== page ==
Statement On The Shurrab Family

MR. LEAHY. Mr. President, we have all seen the photographs of houses, schools and other civilian infrastructure destroyed in Gaza, and the reports of civilian deaths, including over 400 children, and many thousands more injured. Behind each of these statistics is a story of a family tragedy. I want to take this opportunity to talk about one that has touched the lives of Vermonters, and which should cause each of us deep concern.  

Amer Shurrab is arecent graduate ofMiddlebury College, which is located not very far from my home in Vermont.  Amer is also a Palestinian, whose family was living in Gaza during the recent Israeli invasion. His father, Muhammed Kassab Shurrah, is a farmer who grows fruits and vegetables on a small plot of land. 

On January 16th, Amer’s father and brothers were returning home with provisions from their farm during the 3 hour humanitarian cease-fire that was in effect that day. Although there was apparently no indication that the route was unsafe for a civilian vehicle carrying civilian passengers, Israeli soldiers fired from a civilian house at their car as it passed for reasons that remain unknown. In a panic, Amer’s brother, Kassab, already wounded, got out of the vehicle and was shot a total of 18 times and died a short distance away.  Israeli bullets also hit Amer’s father and younger brother Ibrahim, who were unable to leave the car to get medical attention because Israeli soldiers refused to allow movement in or out of the area.

Muhammed tried everything he could to save his son Ibrahim, who was bleeding to death before his eyes. He phoned a hospital with his cell phone, but the hospital told him the Israeli Army was preventing an ambulance from reaching them. He called relatives, who contacted the Red Cross on his behalf to ask for assistance, but the Red Cross had to wait for assurance from Israeli authorities that an ambulance would get through unscathed, assurance which was not forthcoming. He spoke with several members of the press, including the BBC, who even broadcast his plea for help. But an ambulance could not reach them until 22 hours after the incident, even though the hospital was located less than a mile away. By this time, Ibrahim had died in his father’s arms. Israeli troops reportedly looked on and ignored Muhammed’s pleas for help.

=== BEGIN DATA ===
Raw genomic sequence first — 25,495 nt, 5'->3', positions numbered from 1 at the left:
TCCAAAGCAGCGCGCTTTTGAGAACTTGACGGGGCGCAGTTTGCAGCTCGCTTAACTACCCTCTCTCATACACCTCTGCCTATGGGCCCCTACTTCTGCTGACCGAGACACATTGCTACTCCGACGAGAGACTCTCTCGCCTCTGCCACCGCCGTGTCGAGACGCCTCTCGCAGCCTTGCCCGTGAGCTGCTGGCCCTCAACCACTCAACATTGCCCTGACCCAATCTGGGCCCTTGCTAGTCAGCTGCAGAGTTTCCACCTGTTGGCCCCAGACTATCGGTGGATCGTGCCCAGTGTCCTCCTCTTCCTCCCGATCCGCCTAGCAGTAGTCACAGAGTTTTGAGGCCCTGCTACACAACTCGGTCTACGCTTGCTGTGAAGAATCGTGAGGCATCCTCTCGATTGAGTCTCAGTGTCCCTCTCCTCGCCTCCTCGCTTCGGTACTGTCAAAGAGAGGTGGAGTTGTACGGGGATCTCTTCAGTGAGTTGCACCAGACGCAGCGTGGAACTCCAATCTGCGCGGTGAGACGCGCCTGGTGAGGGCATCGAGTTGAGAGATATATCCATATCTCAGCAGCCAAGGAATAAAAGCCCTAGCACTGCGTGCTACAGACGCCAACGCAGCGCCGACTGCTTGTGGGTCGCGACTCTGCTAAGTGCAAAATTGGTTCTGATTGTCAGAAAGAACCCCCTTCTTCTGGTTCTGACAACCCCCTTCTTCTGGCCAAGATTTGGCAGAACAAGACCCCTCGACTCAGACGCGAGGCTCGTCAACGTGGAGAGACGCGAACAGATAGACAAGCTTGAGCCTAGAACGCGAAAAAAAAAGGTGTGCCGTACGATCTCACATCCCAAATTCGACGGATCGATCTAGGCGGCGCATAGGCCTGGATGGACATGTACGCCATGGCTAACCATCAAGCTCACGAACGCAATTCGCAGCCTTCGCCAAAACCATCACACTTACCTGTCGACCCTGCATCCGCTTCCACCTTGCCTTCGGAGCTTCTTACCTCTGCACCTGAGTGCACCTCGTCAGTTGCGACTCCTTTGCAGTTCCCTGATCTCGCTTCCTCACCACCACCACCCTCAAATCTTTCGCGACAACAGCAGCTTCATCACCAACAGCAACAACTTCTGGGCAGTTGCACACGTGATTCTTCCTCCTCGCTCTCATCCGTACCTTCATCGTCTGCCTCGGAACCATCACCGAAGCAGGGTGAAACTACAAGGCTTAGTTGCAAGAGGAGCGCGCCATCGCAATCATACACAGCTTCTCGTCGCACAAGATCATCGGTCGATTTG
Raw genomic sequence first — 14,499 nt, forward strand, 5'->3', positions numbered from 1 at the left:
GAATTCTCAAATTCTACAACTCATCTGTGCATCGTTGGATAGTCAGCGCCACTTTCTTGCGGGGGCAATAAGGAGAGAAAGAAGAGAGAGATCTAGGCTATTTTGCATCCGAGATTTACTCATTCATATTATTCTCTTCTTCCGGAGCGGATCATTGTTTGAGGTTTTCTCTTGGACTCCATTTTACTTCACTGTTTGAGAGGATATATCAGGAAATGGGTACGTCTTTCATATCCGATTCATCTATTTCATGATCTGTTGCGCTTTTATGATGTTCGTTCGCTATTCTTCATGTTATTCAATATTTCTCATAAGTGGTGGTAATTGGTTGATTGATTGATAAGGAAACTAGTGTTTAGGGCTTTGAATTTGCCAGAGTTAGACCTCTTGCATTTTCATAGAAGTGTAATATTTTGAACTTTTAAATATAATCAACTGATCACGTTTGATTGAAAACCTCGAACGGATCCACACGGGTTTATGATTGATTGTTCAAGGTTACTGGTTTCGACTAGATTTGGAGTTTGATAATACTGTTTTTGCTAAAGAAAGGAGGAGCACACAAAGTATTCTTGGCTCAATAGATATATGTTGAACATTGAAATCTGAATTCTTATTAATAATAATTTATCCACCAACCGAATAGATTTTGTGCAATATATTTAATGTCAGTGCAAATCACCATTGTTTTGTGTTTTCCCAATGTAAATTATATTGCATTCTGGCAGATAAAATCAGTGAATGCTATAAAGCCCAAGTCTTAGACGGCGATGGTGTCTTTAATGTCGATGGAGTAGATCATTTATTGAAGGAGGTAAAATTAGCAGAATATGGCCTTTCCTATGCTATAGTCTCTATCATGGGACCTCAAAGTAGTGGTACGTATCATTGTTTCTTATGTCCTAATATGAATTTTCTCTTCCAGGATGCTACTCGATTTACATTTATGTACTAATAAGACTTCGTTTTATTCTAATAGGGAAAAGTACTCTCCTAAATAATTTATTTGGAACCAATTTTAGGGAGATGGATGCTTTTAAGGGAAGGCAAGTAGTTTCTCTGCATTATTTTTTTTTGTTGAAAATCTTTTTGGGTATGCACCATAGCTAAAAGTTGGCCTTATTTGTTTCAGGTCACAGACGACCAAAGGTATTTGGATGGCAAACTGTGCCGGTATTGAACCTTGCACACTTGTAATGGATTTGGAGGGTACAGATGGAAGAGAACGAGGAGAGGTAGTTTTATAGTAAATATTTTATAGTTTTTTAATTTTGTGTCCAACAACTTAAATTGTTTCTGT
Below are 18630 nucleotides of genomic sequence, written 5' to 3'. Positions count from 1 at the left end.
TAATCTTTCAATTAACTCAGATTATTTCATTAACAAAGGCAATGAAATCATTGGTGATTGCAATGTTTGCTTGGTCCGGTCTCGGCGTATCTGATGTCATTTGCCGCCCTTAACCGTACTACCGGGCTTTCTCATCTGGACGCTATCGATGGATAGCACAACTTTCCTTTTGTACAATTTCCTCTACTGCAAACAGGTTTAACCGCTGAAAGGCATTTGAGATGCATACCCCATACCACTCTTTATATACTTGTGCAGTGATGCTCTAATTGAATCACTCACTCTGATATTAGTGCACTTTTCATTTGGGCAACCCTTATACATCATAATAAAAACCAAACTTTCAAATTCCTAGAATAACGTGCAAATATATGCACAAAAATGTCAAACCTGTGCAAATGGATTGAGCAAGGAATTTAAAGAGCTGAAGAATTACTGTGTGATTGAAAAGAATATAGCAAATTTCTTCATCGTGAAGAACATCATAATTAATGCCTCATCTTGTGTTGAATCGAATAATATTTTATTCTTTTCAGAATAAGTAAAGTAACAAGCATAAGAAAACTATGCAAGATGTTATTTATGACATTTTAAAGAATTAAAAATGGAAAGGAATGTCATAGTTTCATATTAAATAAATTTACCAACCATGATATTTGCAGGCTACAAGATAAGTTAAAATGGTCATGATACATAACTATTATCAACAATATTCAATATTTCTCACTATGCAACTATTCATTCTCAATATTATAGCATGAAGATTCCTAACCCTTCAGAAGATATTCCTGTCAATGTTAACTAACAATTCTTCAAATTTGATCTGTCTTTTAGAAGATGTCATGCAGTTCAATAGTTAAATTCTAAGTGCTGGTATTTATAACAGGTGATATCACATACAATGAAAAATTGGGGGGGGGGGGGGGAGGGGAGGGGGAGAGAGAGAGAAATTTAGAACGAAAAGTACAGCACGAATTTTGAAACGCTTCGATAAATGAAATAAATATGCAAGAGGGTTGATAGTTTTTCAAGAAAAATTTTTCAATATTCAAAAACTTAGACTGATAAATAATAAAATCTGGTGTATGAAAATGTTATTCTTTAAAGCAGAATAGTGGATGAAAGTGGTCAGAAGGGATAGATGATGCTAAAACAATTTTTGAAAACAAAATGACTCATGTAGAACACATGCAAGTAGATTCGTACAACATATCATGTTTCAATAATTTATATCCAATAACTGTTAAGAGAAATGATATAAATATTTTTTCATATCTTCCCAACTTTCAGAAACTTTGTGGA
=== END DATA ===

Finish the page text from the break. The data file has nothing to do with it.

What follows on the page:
This case cries out for an immediate, thorough, credible and transparent investigation by the Israeli Government. Any individuals determined to have violated the laws of war should be prosecuted and appropriately punished. In addition, it is important that the U.S. Embassy determine whether any Israeli soldiers who were equipped by the U.S. violated U.S. laws or agreements governing the use of U.S. equipment, both in relation to this incident and others involving civilian casualties. This should include the use of white phosphorous in heavily populated areas, which is alleged to have caused serious injuries to civilians.

Mr. President, this is a heartbreaking story. My thoughts and prayers go out to Amer Shurrab and his family and friends, and to the families of other civilians, Palestinian and Israeli, who died or suffered other grievous losses in this latest escalation of violence. 

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